The origin of Space Ghost. Six issue mini-series written by Joe Kelly. Painted covers by Alex Ross. Learn how Space Ghost got his power bands and why he protects the galaxy from evil! Witness the tragic circumstances that led to his donning a cowl and his first battle with archnemesis Zorak!
In conjunction with the expanded Mars Attacks trading card set released in 1994, Topps issued a six-issue limited comic book series written by Keith Giffen and drawn by Charles Adlard. The series featured a “flip-cover” format, with 22 pages of the book following the story of the card set and six pages detailing previous encounters leading up to the invasion. The limited series was successful and led Topps to continue it as a regular series.
Due to strong sales on the character’s first appearance in Amazing Fantasy #15, Spider-Man was given his own ongoing series in March 1963. The initial years of the series, under Lee and Ditko, chronicled Spider-Man’s nascent career with his civilian life as hard-luck yet perpetually good-humored teenager Peter Parker. Peter balanced his career as Spider-Man with his job as a freelance photographer for The Daily Bugle under the bombastic editor-publisher J. Jonah Jameson to support himself and his frail Aunt May. At the same time, Peter dealt with public hostility towards Spider-Man and the antagonism of his classmates Flash Thompson and Liz Allan at Midtown High School, while embarking on a tentative, ill-fated romance with Jameson’s secretary, Betty Brant.
By focusing on Parker’s everyday problems, Lee and Ditko created a groundbreakingly flawed, self-doubting superhero, and the first major teenaged superhero to be a protagonist and not a sidekick. Ditko’s quirky art provided a stark contrast to the more cleanly dynamic stylings of Marvel’s most prominent artist, Jack Kirby, and combined with the humor and pathos of Lee’s writing to lay the foundation for what became an enduring mythos.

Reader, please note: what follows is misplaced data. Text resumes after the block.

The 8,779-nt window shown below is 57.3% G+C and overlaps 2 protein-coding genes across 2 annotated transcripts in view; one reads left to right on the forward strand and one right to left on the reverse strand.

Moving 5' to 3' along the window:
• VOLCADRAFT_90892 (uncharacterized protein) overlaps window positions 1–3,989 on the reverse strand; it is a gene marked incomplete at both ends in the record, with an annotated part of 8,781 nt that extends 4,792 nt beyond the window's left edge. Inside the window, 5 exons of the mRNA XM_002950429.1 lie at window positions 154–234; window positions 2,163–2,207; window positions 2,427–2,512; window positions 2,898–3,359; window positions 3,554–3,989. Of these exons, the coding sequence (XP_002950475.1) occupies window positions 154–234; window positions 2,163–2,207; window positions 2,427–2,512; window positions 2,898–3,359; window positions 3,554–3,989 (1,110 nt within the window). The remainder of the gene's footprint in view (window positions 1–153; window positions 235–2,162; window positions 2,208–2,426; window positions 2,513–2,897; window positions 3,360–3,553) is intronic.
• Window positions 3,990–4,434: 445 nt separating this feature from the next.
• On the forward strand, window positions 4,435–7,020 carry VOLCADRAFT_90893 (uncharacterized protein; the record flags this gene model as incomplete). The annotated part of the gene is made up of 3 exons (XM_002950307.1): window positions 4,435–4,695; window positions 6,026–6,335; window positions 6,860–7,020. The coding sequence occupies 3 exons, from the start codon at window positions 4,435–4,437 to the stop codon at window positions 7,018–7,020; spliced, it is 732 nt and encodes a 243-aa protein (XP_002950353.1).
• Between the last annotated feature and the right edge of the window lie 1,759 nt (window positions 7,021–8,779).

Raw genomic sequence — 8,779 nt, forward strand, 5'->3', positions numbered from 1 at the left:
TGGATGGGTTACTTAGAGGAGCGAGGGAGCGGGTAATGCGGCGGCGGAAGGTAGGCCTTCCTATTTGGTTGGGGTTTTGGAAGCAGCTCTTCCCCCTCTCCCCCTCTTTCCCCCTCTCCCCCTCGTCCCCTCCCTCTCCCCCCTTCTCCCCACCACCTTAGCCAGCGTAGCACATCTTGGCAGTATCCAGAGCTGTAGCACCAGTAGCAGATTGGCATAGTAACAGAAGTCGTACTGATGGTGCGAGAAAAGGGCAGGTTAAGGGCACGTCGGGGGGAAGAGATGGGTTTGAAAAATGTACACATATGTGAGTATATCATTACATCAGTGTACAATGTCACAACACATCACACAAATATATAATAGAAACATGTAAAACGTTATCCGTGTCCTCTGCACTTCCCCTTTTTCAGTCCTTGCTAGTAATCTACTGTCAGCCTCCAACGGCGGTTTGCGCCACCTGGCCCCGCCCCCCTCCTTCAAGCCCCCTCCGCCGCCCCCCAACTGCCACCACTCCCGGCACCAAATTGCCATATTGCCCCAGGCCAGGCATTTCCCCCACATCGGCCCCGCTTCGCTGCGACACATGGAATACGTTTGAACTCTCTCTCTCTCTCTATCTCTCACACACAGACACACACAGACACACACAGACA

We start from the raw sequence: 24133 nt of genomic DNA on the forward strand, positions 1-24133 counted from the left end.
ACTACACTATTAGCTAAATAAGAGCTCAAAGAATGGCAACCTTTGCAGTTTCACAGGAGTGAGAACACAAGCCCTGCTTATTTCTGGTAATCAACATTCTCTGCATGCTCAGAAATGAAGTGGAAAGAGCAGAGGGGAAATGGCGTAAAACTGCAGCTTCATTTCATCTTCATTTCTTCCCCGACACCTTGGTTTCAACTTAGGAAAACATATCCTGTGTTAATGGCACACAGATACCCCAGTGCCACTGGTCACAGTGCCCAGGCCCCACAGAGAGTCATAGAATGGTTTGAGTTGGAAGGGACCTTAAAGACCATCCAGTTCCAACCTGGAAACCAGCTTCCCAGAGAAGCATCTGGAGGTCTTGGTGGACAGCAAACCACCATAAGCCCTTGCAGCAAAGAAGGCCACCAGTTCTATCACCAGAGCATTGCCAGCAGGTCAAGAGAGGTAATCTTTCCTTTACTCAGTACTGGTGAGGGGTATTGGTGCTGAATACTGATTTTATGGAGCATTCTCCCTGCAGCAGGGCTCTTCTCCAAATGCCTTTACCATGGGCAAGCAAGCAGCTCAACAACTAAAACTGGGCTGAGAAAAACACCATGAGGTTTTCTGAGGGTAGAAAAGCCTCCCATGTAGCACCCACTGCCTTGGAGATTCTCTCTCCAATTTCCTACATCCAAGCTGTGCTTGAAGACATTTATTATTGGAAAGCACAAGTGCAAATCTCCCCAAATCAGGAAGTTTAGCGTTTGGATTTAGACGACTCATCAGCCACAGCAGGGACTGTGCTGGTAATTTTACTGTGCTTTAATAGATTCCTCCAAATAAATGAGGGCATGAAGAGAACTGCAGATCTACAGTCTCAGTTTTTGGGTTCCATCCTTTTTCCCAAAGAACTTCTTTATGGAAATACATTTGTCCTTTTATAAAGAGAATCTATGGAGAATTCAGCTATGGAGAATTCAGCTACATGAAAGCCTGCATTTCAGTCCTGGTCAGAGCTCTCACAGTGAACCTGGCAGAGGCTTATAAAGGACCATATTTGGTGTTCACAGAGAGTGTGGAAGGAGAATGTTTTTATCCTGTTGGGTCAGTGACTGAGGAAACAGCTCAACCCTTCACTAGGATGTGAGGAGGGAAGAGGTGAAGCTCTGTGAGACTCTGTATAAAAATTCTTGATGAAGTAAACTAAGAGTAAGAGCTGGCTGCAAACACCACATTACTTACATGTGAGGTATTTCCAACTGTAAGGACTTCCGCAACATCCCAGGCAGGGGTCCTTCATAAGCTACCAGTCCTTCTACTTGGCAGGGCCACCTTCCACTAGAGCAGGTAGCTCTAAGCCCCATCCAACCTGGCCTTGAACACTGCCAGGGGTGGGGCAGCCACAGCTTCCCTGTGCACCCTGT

Carol Danvers, the first character to use the moniker Ms. Marvel, first appeared in Marvel Super-Heroes #13 (March 1968) by writer Roy Thomas and artist Gene Colan as a non-superpowered officer in United States Air Force. After being caught in an explosion with the Kree superhero Captain Marvel in Captain Marvel #18 (November 1969), Danvers resurfaces in Ms. Marvel #1 (January 1977) with super powers as result of the explosion which caused her DNA to merge with Captain Marvel’s. As Ms. Marvel, Danvers becomes a mainstay of the superhero team, The Avengers beginning in The Avengers #171 (May 1978). Danvers goes on to use the codenames Binary and Warbird. In July 2012, Danvers assumes the mantle Captain Marvel in honor of its dead, original holder, Mar-Vell, after Captain America tells her that Mar-Vell would want her to have it.